How Do You Approach “Getting Things Done”?

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I’ve been re-reading ‘Getting Things Done’ by David Allen (often referred to as GTD). Well, I’ve been listening to it as an audiobook this time around.

As someone who has worked extensively in health and health behaviour change, several concepts in the book resonate with me.

One of the most common complaints I hear is about being perpetually ‘busy.’ This can be actively busy in running around – maybe from school drop off, to work, to a meeting, an event, a school sports pickup, grocery shopping… all the things we do. Or, it could be a busy mind – feeling that there are demands, pressures, beeps and buzzes from devices and reminders, and not then having a clear mind to be able to focus on a task. I think that it is this ‘busy’ which causes the most distress.

In the GTD model, this state is referred to as ‘overwhelm,’ which results from having too many ‘open loops’—tasks, projects, and to-dos that demand our attention without a proper system to manage them.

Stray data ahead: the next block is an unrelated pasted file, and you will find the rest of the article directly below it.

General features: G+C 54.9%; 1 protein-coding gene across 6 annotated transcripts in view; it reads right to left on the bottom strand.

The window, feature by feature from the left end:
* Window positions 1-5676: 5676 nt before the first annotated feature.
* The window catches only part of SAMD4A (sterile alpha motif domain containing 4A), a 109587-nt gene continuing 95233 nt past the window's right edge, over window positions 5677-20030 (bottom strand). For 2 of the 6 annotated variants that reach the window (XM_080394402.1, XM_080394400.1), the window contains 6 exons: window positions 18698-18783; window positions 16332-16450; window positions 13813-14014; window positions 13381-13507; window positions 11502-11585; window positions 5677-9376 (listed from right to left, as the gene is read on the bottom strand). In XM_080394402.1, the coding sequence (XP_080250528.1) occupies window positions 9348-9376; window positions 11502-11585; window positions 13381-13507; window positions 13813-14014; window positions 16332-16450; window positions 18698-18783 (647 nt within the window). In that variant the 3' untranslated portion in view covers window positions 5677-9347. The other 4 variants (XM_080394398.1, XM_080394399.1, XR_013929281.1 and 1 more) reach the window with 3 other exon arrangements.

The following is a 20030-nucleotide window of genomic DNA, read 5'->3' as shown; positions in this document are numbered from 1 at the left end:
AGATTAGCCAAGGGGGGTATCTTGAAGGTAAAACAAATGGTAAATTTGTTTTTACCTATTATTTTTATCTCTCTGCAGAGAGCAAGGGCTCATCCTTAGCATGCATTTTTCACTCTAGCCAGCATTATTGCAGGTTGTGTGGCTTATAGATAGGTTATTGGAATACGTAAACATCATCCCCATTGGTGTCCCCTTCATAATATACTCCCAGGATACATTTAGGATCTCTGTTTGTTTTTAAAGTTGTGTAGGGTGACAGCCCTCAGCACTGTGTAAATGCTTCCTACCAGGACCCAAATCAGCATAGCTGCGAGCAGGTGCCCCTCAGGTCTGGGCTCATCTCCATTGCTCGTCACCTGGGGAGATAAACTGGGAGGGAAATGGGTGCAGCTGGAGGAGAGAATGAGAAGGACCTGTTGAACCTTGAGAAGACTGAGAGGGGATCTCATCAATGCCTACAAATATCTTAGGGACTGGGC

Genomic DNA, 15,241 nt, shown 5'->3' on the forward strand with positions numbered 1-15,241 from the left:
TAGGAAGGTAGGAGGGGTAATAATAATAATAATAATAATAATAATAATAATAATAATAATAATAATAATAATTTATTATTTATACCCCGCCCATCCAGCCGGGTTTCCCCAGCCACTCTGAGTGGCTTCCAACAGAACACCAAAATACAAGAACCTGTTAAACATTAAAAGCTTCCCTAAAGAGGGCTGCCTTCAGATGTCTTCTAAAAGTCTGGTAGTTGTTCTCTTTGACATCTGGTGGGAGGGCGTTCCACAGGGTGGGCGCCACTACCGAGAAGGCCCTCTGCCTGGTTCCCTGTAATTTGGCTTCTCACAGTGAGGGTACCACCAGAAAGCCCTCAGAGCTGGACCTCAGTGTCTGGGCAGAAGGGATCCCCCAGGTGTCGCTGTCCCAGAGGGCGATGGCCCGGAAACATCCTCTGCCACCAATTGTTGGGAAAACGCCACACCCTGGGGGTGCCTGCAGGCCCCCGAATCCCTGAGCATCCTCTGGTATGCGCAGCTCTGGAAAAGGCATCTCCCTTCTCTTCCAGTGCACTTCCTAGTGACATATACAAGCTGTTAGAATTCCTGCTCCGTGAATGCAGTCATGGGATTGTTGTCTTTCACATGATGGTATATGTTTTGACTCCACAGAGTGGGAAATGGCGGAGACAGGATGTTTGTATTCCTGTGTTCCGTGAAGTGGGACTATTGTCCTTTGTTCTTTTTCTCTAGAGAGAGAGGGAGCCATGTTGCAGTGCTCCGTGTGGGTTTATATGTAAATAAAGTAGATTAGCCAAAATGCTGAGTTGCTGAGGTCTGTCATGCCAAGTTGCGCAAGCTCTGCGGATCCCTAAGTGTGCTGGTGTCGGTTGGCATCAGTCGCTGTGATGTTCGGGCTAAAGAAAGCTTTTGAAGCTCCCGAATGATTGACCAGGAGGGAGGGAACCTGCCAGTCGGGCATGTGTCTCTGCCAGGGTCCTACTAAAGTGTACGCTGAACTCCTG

Allen suggests that this overwhelm can be mitigated by capturing every task and commitment in a reliable external system (for example, diary, to-do list, journal) freeing our minds to focus on the present moment. By doing so, stress is reduced and productivity increases, as we are not constantly distracted by those things that we are trying to remember.

Some of you may have heard me talk of the weaknesses of trying to ‘remember’ things. Generally, if we are relying on remembering, we are bound to be often forgetting things.

We all carry tech’s amazing organisation device (a phone) in the palm of our hands, and in doing so we can save for our miraculous brain the space and attention for the moment we are in. Personally, I use electronic diaries synced across my devices, but if you prefer pen and paper, that can be just as effective. The goal is to find a system that works for you and stick with it.

In my work, I often help people establish regular eating habits, and a major barrier they report facing is lack of time and organisation. Many have told me they eat better when they plan their meals. This aligns with the idea that improving overall organisation can positively impact all aspects of our lives, including eating, movement, hydration, and sleep.

In my experience, staying on top of things, even just maintaining an accurate diary, can be incredibly beneficial. ‘Getting Things Done’ is often implemented as a business productivity resource, but is equally applicable across personal life.

– Chris Thompson
Psychologist

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